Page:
On Thursday, three years to the day after Lehman Brothers collapsed, UBS' investment banking operation in London announced an unauthorized loss of $2 billion. The banking giant pinned the whopping, unexpected loss on a single rogue trader, 31-year-old Kweku Adoboli, who was arrested Thursday morning and charged with one count of fraud and two counts of false accounting. The scandal has sent tremors through Wall Street, raising questions about how this could have happened after regulatory controls were tightened in the wake of the 2008 banking crisis. Here, four lessons from this new scandal:
1. Traders can't be trusted
Unbelievable, says David Buik at CNN. Maybe these traders "just don't care." A lot of these guys are apparently nothing more than gamblers with "an excess of testosterone." You'd never see women do such reckless things.
2. More government regulation is needed
"There will almost certainly be regulatory consequences for the rest of Wall Street as a result of this ill-timed debacle," says William D. Cohan at Bloomberg BusinessWeek. "The banks will howl, but tighter rules could actually help protect the rest of us from their bad behavior." In recent months, Wall Street has been chafing against regulators. But three years after the collapse of Lehman, it's clear that some firms still aren't in control of their business or their people, and the reins should not be loosened.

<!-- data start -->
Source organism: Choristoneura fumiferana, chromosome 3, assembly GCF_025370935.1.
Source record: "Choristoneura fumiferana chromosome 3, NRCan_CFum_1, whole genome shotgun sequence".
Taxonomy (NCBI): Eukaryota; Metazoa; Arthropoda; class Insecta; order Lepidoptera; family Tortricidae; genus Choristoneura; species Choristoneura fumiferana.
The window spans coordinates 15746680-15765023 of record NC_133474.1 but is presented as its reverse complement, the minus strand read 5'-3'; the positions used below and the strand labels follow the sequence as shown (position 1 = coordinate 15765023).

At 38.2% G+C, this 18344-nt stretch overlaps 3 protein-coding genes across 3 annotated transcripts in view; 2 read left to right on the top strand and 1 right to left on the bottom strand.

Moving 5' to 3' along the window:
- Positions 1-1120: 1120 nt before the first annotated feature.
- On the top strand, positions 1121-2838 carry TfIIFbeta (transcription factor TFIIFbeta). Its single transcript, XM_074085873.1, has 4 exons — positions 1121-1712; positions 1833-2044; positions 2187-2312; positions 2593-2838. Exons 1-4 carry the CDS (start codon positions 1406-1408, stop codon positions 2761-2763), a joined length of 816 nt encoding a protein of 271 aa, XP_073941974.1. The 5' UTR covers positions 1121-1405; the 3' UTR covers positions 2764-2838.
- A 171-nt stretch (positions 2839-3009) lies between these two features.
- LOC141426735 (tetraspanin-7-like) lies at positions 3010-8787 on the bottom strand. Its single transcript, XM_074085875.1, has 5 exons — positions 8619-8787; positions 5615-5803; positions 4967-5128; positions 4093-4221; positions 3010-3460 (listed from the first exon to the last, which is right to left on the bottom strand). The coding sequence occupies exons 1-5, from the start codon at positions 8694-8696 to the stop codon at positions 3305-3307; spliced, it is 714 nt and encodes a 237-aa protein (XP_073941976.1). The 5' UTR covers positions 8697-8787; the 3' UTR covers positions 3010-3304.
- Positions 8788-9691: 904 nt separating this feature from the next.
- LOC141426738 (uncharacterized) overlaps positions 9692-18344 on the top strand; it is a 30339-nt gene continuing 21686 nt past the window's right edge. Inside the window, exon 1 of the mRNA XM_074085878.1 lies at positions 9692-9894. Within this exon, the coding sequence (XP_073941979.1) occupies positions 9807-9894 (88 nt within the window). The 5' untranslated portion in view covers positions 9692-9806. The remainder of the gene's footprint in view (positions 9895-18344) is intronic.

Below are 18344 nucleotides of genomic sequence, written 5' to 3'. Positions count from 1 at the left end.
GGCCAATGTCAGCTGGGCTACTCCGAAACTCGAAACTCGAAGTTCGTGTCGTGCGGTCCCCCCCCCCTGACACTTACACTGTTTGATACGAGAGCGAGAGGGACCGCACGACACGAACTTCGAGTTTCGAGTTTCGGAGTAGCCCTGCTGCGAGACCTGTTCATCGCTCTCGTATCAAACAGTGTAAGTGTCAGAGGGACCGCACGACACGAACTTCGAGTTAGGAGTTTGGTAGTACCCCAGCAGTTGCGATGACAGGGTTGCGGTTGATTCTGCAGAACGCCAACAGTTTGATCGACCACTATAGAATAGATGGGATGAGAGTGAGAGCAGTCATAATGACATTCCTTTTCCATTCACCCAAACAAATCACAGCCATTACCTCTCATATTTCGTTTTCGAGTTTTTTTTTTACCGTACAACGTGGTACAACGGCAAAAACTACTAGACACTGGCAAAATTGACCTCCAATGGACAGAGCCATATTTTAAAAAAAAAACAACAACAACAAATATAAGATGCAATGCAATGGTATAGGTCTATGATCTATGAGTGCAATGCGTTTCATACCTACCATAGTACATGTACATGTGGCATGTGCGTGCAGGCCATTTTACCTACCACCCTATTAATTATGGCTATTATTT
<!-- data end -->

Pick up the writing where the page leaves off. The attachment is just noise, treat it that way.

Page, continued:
3. Better internal controls are needed
UBS didn't even notice the $2 billion loss — Adoboli sounded the alarm and fessed up about his bad behavior. That fact "will add to concerns that investment banks simply aren't capable of controlling the huge risks that their traders take," says Robert Peston at the BBC. "The big question is whether there is something peculiarly inadequate about UBS' monitoring system — or whether the apparent flaw might be present in the monitoring systems of other big banks."
4. ETFs are dangerous
According to reports, Adoboli traded using ETFs [Exchange-Traded Funds] — "baskets of stocks that trade on exchanges." These mutual fund alternatives are increasingly popular, and, some say, perilous. While ETFs initially seemed like "unlikely financial weapons of mass destruction," they've grown in complexity, says Andrew Peaple in The Wall Street Journal. Some now deal in risky derivatives rather than solid underlying assets — a fact that isn't always clearly disclosed. "Worries about ETFs... already had been building among regulators," and "the UBS incident could prove a catalyst that turns concern into action."
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